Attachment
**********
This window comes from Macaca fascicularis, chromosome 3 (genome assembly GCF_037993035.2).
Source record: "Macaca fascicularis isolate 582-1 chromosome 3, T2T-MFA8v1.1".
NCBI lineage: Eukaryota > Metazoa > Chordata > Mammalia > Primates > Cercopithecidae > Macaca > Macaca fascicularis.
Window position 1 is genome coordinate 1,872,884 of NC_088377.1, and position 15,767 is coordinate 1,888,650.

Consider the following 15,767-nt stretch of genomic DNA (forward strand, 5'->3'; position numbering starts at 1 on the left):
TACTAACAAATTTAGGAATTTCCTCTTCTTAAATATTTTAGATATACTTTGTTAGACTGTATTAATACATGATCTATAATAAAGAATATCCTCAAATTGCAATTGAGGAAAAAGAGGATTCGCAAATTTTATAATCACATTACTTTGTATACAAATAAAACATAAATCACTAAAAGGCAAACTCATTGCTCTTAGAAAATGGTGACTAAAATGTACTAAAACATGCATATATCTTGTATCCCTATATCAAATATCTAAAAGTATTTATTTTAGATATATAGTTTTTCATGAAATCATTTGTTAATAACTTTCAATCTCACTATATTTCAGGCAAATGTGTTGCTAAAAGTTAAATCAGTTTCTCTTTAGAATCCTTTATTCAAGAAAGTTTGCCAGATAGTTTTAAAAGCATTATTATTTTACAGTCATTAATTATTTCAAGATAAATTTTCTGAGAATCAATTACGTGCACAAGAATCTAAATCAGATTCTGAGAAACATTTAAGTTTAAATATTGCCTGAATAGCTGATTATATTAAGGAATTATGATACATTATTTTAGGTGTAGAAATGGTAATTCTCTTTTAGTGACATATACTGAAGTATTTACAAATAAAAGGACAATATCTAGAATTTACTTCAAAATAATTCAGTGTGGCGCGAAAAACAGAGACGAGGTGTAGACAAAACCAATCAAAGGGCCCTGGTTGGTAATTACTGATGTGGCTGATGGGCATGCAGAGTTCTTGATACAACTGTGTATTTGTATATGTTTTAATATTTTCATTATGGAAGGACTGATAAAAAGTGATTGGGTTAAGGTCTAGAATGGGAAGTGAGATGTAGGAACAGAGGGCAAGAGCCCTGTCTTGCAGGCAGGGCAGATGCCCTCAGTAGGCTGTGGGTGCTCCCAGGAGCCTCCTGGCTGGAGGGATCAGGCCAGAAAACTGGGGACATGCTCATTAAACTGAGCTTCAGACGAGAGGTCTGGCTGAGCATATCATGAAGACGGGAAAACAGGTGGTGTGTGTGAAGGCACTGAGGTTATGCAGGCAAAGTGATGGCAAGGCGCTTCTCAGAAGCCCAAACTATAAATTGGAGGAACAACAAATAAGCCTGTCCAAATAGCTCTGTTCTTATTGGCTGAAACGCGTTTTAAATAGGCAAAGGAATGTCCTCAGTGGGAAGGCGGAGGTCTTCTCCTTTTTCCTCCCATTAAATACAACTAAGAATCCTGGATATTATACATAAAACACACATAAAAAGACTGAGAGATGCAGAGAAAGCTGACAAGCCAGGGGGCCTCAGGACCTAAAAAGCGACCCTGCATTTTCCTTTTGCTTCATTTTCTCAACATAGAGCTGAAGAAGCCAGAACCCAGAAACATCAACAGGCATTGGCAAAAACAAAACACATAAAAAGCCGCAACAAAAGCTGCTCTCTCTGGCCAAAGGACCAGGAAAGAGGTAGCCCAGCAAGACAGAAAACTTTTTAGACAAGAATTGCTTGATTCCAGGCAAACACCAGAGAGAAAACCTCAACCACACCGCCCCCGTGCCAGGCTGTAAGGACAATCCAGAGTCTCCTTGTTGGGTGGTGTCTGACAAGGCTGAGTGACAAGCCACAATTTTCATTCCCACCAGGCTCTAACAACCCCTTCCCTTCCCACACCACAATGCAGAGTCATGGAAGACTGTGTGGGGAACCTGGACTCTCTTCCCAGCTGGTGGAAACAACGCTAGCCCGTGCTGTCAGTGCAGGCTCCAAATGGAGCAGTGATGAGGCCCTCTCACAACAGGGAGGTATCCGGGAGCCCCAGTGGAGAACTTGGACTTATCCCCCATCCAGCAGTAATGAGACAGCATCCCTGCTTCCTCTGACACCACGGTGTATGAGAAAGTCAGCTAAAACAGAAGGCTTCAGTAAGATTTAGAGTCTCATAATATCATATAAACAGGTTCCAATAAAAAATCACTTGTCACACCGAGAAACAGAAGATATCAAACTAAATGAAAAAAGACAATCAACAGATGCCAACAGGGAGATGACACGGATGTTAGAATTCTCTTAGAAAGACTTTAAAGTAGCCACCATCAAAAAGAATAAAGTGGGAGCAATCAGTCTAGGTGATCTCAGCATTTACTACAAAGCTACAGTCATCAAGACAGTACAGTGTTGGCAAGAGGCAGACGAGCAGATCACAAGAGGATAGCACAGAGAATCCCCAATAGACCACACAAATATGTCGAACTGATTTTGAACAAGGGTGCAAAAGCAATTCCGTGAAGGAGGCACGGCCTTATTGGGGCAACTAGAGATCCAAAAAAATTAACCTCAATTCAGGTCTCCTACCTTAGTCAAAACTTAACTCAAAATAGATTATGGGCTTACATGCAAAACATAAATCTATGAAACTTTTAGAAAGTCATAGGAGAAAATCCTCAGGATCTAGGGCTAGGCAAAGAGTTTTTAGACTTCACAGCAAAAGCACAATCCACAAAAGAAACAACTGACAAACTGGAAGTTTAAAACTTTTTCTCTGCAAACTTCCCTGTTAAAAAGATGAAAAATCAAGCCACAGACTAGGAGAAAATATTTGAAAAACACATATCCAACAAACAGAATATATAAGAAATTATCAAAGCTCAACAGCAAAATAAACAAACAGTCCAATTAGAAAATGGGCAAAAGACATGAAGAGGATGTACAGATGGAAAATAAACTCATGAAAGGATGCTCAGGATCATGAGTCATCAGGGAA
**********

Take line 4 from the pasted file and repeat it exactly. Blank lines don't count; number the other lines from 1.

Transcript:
Window position 1 is genome coordinate 1,872,884 of NC_088377.1, and position 15,767 is coordinate 1,888,650.